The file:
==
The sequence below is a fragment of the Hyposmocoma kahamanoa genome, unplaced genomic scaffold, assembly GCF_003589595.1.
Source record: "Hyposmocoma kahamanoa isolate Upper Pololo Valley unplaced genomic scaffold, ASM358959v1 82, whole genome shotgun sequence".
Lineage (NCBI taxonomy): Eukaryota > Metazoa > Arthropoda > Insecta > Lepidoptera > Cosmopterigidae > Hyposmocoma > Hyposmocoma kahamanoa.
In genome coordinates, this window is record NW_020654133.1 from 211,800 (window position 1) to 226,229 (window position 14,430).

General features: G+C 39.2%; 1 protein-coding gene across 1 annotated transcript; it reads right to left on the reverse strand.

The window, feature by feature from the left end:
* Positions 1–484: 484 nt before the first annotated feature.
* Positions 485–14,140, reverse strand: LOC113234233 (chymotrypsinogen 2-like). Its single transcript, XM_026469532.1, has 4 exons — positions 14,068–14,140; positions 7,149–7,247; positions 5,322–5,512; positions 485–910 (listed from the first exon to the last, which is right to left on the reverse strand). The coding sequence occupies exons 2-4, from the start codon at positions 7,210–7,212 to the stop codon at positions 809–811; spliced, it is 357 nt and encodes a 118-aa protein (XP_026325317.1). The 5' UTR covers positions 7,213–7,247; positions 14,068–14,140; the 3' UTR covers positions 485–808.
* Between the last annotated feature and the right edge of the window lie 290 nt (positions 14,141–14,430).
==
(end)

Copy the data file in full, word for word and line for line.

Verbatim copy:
The sequence below is a fragment of the Hyposmocoma kahamanoa genome, unplaced genomic scaffold, assembly GCF_003589595.1.
Source record: "Hyposmocoma kahamanoa isolate Upper Pololo Valley unplaced genomic scaffold, ASM358959v1 82, whole genome shotgun sequence".
Lineage (NCBI taxonomy): Eukaryota > Metazoa > Arthropoda > Insecta > Lepidoptera > Cosmopterigidae > Hyposmocoma > Hyposmocoma kahamanoa.
In genome coordinates, this window is record NW_020654133.1 from 211,800 (window position 1) to 226,229 (window position 14,430).

General features: G+C 39.2%; 1 protein-coding gene across 1 annotated transcript; it reads right to left on the reverse strand.

The window, feature by feature from the left end:
* Positions 1–484: 484 nt before the first annotated feature.
* Positions 485–14,140, reverse strand: LOC113234233 (chymotrypsinogen 2-like). Its single transcript, XM_026469532.1, has 4 exons — positions 14,068–14,140; positions 7,149–7,247; positions 5,322–5,512; positions 485–910 (listed from the first exon to the last, which is right to left on the reverse strand). The coding sequence occupies exons 2-4, from the start codon at positions 7,210–7,212 to the stop codon at positions 809–811; spliced, it is 357 nt and encodes a 118-aa protein (XP_026325317.1). The 5' UTR covers positions 7,213–7,247; positions 14,068–14,140; the 3' UTR covers positions 485–808.
* Between the last annotated feature and the right edge of the window lie 290 nt (positions 14,141–14,430).